There are various methods of invoking scripts in HTML pages. Basically, a script can be written in a discrete block in the document, can be written into the HTML element attributes (this is mainly what this section of the HTMLib describes), or can be given in the URL of a hypertext anchor. (Also, there is an Internet Explorer specific method, using the ID attribute)
1. Calling a discrete
For example, if as part of a HTML document, you had a button in the page, that when pressed, displayed a 'Hello' message on the screen. Using the first method mentioned above, the HTML could be written as :
<INPUT TYPE="button" NAME="btnHello" VALUE="Click for greeting">
. . .
When the button is pressed, the script is invoked. It knows that it refers to the button, by using the buttons
NAME value in the name of the script routine, followed by the event that executes the script (in this case
OnClick, i.e. when the button is clicked). This would appear thus :
2. Using a scripting attribute
As mentioned above, scripting can also be included as an attribute of the HTML element itself. Using this method for the same button as above would require the same general
<INPUT> declaration, but include the
OnClick event in the element thus :
<INPUT TYPE="button" NAME="btnHello2" VALUE="Click for greeting" OnClick="pressed">
. . .
alert "Hello again"
This would appear (in much the same way as above) like
2a. Including the script in the scripting attribute
The above example, uses the
OnClick scripting event handler to execute the script defined in a separate
<SCRIPT> block. It is also possible using this method with such a simple script, to include the script in the
OnClick event in the
<INPUT> definition, avoiding the overhead of writing a separate script block. This could be done by using :
<INPUT TYPE="button" NAME="btnHello3" VALUE="Click for greeting" OnClick="alert 'We have got to stop meeting like this'">
Which would appear in the document like :
NOTE : Take note of the use of the ' character surrounding the message to display, rather than double quotes characters (") previously used. This is because the script function is already enclosed in double quotes, as an attribute of the element. Using double quotes to surround the message would cause an error in the script.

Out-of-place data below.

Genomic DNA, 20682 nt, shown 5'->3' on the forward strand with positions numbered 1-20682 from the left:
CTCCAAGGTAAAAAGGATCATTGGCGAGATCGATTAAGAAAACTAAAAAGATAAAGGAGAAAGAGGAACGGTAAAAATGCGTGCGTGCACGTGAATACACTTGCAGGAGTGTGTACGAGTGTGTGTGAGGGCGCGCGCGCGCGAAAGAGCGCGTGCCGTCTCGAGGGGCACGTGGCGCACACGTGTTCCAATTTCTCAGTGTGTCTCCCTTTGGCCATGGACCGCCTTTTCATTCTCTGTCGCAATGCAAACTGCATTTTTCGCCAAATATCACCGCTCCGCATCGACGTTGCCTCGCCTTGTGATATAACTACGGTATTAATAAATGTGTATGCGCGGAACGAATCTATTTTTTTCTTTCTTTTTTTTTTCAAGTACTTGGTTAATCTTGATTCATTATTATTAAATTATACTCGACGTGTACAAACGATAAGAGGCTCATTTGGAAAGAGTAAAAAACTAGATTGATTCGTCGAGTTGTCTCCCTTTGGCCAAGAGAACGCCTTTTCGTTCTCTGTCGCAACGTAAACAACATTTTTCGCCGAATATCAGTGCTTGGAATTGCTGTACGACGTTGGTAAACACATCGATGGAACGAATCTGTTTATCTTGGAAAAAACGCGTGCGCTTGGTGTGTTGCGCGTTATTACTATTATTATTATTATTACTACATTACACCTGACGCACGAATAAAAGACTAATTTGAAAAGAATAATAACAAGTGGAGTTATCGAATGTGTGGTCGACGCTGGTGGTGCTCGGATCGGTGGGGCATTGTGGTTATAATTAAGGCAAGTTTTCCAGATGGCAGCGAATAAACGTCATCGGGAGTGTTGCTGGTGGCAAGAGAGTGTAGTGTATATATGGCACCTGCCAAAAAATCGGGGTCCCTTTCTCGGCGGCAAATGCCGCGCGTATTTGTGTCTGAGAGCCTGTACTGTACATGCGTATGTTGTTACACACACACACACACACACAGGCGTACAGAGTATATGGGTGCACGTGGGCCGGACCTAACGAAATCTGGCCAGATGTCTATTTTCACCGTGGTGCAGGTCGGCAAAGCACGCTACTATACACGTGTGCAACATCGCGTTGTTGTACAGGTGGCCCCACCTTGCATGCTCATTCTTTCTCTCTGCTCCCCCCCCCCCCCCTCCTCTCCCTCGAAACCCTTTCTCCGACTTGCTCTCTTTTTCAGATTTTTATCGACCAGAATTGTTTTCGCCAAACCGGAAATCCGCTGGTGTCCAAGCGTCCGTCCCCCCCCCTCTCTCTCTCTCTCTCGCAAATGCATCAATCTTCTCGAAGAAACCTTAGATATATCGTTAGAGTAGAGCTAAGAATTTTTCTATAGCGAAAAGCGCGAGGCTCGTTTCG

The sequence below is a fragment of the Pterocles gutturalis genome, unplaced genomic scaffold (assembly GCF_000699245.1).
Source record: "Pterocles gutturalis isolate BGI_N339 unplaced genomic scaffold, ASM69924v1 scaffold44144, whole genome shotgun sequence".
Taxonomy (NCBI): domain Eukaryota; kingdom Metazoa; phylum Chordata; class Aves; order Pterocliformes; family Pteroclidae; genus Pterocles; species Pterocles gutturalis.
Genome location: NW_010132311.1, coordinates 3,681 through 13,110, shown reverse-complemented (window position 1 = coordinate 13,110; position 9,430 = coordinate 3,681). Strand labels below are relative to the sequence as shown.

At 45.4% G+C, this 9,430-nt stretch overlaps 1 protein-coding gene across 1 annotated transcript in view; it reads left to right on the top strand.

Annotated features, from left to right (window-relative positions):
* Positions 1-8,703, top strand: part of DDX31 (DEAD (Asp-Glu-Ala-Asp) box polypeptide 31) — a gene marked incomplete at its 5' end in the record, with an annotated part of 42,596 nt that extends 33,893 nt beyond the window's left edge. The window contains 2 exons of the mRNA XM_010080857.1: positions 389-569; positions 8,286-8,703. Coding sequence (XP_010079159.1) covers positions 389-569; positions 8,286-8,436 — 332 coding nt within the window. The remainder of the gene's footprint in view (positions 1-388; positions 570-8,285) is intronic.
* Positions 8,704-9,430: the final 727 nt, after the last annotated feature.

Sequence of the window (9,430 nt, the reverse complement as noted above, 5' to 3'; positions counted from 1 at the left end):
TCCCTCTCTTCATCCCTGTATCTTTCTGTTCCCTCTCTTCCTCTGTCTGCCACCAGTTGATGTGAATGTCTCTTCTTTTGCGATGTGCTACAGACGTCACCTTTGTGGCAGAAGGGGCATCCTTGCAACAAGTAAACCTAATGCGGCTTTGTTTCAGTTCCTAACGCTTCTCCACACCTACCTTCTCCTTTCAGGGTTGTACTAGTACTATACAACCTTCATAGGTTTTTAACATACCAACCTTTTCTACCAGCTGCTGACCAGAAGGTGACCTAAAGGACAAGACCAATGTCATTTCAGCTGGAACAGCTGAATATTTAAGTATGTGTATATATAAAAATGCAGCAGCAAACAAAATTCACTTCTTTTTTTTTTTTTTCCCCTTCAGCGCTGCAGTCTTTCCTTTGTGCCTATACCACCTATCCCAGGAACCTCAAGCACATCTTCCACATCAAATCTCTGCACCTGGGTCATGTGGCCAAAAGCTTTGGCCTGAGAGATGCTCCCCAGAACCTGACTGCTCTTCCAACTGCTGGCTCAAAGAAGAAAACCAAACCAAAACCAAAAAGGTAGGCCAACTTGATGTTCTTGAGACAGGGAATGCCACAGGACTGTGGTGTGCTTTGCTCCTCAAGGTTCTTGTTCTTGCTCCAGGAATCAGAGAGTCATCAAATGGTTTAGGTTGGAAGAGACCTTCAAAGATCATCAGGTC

2b. An Internet Explorer specific method of 2a.
<SCRIPT> element can also be used, using
EVENT= syntax. For example, the first example given above, could also be written as :
<INPUT TYPE="button" NAME="btnHello4" VALUE="Click for greeting">
<SCRIPT FOR="btnHello4" EVENT="OnClick" LANGUAGE="VBScript">
alert "Enough examples, my head hurts!"
This would appear as :
NOTE : With the above example, it is necessary for the
<INPUT> element to be enclosed in its parent
<FORM> element for the scripting to work. Also, only Internet Explorer (at the time of writing) supports this scripting method.
3. Scripting as a URL
As mentioned in the first paragraph, script events can also be included as URL's. For example :
Would display as : This is the link text
<A HREF="vbscript:...."> syntax.
However, Internet Explorer allows for cross-language referencing. You can use the above construct to call a scripting function, which can be a Visual Basic Script function. For example :
Give it a try : This is the link text
As you will see further in this scripting reference section, the anchor (
<A>) element also supports various events using the above methods. This allows scripting to be combined with hypertext links, so that the link is not exclusively executing a script.
4. Using the ID attribute
Internet Explorer can support scripting functions using the ID attribute. For example, a standard
<A> element, given an
ID attribute can be scripted as :
<A ID="eglink" HREF="another_page.html">This is the link text</A>
<!-- Sub eglink_OnClick()
alert "Are you bored of this yet?"
which would work as : This is the link text
NOTE : Due to this method using the
ID attribute, it is Internet Explorer specific. Also note the use of the double parenthesis ('()') characters after the scripting event in the script block. Without these, the script wouldn't work. Also note that navigation to the document specified in the
HREF attribute will be attempted always. In this example, it points to a non-existent document which can cause an error.
Where to position Script functions in the document
There is much debate about where
<SCRIPT> ... </SCRIPT> blocks should be positioned within the document. Generally, it is considered best to include script blocks in the
<HEAD> ... </HEAD> section of the document. This is so that you can be sure that any script functions used by any of the scriptable elements will be available before the elements that use the scripts are displayed. For instance, if you have some
<A> links that rely on a script function for their functionality (for example, changing documents in two frames at the same time) and the script function is below them in the document, the script function will not be evaluated by the browser until after the links have been displayed. If the user clicks one of the links as the document is downloading, then the browser will throw a scripting error.
On the next pages, the various standard HTML elements that support scripting event handlers as attributes will be described. Keep in mind the above method variations though, as different solutions will require different methods.
© 1995-1998, Stephen Le Hunte